Inside Boko Haram
Unravelling the Myths of an African Catastrophe
Explores Boko Haram’s resilience, local support and economic networks, and its roots in a pre-colonial political order among the Kanuri people of Lake Chad.
This book presents a nuanced picture of the origins, rise, transformation, resilience, connections, financing and fragmentation of Boko Haram. The product of over a decade’s research, it draws on primary Hausa-, Kanuri- and Arabic-language sources and eyewitness accounts, including extensive interviews with dozens of associates, classmates and former friends of Boko Haram’s founders, as well as other actors, victims and witnesses.
As someone who grew up in the same towns as the movement’s leaders, and who speaks all the local languages, Bulama Bukarti is uniquely qualified to write on Boko Haram. Many of his friends and neighbours went on to join the group, or became its victims. Bukarti himself was personally targeted for recruitment by the infamous Abubakar Shekau, then repeatedly threatened by him.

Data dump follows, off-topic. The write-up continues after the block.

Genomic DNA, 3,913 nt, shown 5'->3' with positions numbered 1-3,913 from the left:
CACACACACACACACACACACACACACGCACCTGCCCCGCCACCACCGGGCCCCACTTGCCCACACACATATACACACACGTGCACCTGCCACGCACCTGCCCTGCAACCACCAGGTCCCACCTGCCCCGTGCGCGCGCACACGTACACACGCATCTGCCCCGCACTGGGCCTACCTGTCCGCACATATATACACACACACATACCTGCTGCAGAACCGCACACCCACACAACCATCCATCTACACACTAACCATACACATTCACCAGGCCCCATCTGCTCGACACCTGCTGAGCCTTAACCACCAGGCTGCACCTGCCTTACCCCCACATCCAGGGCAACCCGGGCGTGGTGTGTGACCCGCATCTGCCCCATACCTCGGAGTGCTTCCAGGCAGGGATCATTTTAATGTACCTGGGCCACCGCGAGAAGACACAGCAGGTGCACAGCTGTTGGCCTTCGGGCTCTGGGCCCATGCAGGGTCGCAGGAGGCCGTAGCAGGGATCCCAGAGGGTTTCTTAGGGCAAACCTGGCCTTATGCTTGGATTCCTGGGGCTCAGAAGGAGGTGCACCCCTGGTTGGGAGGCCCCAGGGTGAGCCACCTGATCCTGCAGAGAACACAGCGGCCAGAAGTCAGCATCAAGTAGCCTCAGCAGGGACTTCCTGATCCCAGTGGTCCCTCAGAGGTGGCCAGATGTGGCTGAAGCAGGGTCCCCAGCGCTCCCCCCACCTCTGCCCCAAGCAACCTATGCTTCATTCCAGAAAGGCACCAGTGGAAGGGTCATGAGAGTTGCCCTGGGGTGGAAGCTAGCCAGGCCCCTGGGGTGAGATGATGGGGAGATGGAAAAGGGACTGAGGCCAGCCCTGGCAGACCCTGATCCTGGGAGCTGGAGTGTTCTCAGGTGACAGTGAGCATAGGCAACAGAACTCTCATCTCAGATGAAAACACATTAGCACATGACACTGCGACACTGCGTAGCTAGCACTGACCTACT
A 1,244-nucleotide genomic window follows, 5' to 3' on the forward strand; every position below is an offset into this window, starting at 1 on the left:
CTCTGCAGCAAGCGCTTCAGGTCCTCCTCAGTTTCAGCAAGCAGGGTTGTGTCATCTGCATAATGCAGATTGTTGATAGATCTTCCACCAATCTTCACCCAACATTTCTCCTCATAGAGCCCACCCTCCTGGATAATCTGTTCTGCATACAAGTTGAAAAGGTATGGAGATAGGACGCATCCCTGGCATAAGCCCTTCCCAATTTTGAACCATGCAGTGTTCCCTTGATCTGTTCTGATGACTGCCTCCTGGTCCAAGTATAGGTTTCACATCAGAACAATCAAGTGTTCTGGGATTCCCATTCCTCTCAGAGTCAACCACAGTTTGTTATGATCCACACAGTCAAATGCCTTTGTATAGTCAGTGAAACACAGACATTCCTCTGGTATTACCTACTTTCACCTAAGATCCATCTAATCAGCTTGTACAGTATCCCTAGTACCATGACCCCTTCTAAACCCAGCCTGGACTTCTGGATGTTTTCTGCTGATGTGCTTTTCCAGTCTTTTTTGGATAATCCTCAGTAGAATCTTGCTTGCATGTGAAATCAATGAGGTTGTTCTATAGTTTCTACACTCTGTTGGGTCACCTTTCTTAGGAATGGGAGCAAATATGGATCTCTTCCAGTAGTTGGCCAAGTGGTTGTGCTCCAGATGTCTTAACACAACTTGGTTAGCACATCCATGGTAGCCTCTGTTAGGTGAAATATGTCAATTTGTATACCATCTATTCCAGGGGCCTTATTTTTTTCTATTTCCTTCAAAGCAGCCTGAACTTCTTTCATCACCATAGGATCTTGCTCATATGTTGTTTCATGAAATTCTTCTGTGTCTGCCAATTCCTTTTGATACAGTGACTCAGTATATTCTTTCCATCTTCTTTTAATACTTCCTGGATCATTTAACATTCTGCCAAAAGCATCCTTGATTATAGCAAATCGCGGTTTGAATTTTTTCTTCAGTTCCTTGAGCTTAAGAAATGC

Despite over a dozen books and a thousand reports on Boko Haram, even the most basic information about the group is inconsistent and often inaccurate. Much of the literature is replete with contradictions, unfounded theories, confusion, exaggeration and errors presented as knowledge. Bukarti shows that, while the group emerged with a local agenda and fed on local factors, it was morally inspired, theologically facilitated and financially supported at different times by the Taliban, al-Qaida and ISIS.
Bulama Bukarti is a Kanuri-speaking senior analyst at the Tony Blair Institute for Global Change in London, focusing on violent extremist groups in sub-Saharan Africa. A trained lawyer with a postgraduate degree from Kano University, and a current doctoral candidate at SOAS University of London, Bukarti hails from North-Eastern Nigeria.